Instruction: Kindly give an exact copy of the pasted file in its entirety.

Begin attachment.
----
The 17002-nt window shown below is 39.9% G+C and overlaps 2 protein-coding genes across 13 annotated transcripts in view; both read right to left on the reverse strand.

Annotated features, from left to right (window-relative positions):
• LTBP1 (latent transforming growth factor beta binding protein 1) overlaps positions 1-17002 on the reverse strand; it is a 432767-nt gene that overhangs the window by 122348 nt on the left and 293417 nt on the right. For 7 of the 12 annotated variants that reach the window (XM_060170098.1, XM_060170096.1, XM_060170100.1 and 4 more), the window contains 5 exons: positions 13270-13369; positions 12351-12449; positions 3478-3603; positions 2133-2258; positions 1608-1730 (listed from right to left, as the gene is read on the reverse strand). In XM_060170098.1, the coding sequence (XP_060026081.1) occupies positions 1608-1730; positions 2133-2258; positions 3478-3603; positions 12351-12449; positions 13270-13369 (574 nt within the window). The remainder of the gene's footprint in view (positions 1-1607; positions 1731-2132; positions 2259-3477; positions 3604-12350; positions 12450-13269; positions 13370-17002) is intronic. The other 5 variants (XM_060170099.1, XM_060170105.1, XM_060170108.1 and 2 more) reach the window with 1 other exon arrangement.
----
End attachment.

The 17002-nt window shown below is 39.9% G+C and overlaps 2 protein-coding genes across 13 annotated transcripts in view; both read right to left on the reverse strand.

Annotated features, from left to right (window-relative positions):
• LTBP1 (latent transforming growth factor beta binding protein 1) overlaps positions 1-17002 on the reverse strand; it is a 432767-nt gene that overhangs the window by 122348 nt on the left and 293417 nt on the right. For 7 of the 12 annotated variants that reach the window (XM_060170098.1, XM_060170096.1, XM_060170100.1 and 4 more), the window contains 5 exons: positions 13270-13369; positions 12351-12449; positions 3478-3603; positions 2133-2258; positions 1608-1730 (listed from right to left, as the gene is read on the reverse strand). In XM_060170098.1, the coding sequence (XP_060026081.1) occupies positions 1608-1730; positions 2133-2258; positions 3478-3603; positions 12351-12449; positions 13270-13369 (574 nt within the window). The remainder of the gene's footprint in view (positions 1-1607; positions 1731-2132; positions 2259-3477; positions 3604-12350; positions 12450-13269; positions 13370-17002) is intronic. The other 5 variants (XM_060170099.1, XM_060170105.1, XM_060170108.1 and 2 more) reach the window with 1 other exon arrangement.